Just yesterday I received an email from a friend who had decided to sign up for a Shamanism 101 course, wondering if I knew the facilitator and why I myself didn’t offer such courses. It didn’t take much ESP, intuition or magical powers for me to immediately detect the odour of a plague of rats, even over all the copper wire of the internet.
Naturally, I had never heard of this facilitator, and unsurprisingly, even the most exhaustive of Google searches didn’t turn up his name. You may think that a recommendation for a Shaman – surely some sticks-and-herbs man wandering the dark paths of the forests, fighting demons and making medicines is not to be found updating his Facebook profile and so is unreachable by the viral reach of search bots?
Well that’s just the point. Shamans, the real ones, are not wont to advertise their services online, and most importantly, they do not teach their skills in expensive seminars. Shamanism or anything like it is a calling, not a choice, and its usually a difficult and troublesome calling, just like all callings are.
Even though the real ones are pretty rare these days, here in Africa the process resembles that of any trainee medicine man in any traditional culture: it is a one-on-one apprenticeship lasting many years, initiated by a series of invariably unpleasant circumstances that signify the calling. If someone actually wants to do that they are considered as mad as someone who wants to throw themselves from a cliff to see if they can fly.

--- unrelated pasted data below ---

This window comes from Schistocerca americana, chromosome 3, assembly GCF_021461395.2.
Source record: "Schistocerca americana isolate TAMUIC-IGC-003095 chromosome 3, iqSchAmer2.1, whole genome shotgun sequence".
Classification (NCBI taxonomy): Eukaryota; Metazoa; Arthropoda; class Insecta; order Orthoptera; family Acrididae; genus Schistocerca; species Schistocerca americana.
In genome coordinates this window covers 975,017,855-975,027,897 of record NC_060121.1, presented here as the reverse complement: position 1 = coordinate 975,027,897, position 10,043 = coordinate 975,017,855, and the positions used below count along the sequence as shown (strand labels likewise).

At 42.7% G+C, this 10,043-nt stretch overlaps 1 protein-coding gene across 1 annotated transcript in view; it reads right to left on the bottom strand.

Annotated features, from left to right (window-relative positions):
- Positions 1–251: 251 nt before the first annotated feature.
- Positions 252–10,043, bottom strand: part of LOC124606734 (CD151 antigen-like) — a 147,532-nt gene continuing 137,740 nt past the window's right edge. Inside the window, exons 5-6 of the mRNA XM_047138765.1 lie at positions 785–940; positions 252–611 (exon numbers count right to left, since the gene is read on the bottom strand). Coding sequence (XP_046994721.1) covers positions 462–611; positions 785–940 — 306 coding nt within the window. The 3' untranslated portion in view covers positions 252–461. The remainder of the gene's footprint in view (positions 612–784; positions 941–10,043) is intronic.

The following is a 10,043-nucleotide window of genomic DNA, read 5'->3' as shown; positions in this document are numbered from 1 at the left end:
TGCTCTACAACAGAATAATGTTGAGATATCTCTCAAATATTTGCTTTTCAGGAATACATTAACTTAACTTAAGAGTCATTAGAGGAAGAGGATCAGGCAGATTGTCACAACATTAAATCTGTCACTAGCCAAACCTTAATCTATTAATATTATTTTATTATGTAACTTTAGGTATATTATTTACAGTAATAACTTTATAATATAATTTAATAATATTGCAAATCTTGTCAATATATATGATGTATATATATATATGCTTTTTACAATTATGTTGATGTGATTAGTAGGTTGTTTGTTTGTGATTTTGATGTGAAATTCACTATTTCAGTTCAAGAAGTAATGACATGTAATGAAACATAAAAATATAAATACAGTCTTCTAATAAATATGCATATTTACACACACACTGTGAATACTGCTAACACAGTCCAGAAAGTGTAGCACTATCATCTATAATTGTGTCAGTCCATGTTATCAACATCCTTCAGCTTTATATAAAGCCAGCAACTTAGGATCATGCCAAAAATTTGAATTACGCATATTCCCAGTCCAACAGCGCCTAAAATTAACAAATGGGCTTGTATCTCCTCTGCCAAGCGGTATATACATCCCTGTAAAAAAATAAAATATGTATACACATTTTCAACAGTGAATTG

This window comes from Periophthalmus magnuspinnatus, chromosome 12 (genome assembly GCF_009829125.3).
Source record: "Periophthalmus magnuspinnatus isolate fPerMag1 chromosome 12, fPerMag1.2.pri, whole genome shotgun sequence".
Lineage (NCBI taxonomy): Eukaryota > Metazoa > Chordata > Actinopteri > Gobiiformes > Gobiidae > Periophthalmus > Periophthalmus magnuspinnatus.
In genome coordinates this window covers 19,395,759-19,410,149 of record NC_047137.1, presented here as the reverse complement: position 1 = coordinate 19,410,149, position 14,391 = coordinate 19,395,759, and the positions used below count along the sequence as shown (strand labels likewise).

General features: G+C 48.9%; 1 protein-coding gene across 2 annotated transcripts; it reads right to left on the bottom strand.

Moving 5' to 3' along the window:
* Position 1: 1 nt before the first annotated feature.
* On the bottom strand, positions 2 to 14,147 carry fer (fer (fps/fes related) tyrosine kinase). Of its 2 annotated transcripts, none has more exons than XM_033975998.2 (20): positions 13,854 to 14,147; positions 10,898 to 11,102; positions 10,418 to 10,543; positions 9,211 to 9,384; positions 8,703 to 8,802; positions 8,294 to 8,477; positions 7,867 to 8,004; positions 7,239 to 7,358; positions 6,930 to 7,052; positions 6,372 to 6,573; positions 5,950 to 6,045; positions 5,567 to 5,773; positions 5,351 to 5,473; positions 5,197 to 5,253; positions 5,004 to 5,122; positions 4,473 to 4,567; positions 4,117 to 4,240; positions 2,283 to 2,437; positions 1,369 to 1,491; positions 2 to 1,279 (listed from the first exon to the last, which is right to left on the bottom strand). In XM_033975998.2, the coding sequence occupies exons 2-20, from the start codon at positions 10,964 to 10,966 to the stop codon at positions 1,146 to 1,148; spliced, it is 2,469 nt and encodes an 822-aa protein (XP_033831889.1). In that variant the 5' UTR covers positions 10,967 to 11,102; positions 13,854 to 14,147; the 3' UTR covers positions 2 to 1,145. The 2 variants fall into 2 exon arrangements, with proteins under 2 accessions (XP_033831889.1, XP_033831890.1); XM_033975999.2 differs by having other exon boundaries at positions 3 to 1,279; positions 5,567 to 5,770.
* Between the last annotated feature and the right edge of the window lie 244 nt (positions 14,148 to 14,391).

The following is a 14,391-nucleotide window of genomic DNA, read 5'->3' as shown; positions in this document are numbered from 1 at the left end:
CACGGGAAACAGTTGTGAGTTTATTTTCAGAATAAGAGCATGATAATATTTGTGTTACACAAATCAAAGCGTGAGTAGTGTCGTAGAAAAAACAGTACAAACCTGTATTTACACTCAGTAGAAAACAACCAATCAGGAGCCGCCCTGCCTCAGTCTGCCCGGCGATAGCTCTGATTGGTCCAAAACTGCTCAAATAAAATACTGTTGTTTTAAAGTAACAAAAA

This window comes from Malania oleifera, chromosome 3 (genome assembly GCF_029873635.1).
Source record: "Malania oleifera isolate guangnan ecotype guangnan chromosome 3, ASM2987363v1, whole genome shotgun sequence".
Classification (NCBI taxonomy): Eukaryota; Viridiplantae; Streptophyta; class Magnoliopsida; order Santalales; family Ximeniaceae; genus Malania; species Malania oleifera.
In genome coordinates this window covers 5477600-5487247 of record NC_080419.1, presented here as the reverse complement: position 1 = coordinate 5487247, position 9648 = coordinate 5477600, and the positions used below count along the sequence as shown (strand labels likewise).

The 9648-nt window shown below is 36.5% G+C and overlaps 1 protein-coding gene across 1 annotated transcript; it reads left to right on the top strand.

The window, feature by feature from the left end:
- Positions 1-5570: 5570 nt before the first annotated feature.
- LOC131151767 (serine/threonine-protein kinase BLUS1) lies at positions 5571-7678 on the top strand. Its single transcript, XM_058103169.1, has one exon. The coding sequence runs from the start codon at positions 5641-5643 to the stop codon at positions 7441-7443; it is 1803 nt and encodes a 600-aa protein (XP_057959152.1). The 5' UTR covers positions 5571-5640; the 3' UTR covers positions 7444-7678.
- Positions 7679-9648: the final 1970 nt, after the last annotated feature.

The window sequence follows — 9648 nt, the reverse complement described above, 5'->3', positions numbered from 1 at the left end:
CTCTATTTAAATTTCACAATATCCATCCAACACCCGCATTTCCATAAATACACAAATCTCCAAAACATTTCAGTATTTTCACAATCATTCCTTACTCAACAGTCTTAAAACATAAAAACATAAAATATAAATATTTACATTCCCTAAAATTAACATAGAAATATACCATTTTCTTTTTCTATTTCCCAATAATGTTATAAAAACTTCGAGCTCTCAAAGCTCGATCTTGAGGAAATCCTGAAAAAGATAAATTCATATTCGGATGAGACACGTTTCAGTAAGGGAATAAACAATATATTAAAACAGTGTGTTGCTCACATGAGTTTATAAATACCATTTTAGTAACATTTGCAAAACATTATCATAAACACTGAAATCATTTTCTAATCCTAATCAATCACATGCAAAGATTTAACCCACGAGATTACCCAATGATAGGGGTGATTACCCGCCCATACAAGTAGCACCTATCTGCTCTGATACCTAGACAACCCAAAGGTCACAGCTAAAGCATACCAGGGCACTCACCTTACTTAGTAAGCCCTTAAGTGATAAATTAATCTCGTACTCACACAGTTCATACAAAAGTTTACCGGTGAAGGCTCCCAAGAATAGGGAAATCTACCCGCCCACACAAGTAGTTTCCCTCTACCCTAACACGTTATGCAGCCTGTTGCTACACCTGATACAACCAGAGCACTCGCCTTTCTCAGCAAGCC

Whatever your opinion about Shamans per se, you can’t help but recognise that familiar combination of Spiritual paucity and rampant commercialism that drives our Western need to make the fast buck, to imagine we’re doing something relevant and useful for the world, and to increase our importance in the eyes of all around. Magical powers! Second only to the hallowed wizardry of Hacking (interestingly, also taught in dark places rather than 101s!)
It’s been called ‘the cult of the amateur’, but I think it’s even worse. Not only are we dangerously misinformed, dumbing ourselves down and creating a world of intellectual poverty for our kids to inherit, but our spiritual, intellectual and experiential heritage is being usurped by a bunch of self-appointed idiots like Mr Shamanism Facilitator. The ironic side effect of the incredible power of the democratization of information that the internet has unleashed for us.
Shamanism 101: How to destroy thousands of years of human knowledge and experience in a single weekend, and get rich doing it. And we wonder why the great achievements of religion, philosophy, astrology and others like them have vanished?
Let’s celebrate the Net and its unimaginably exciting future, but let’s not forget and bury the heritage from the past.
The first rule of Shamanism: honour the ancestors. Oh, the irony!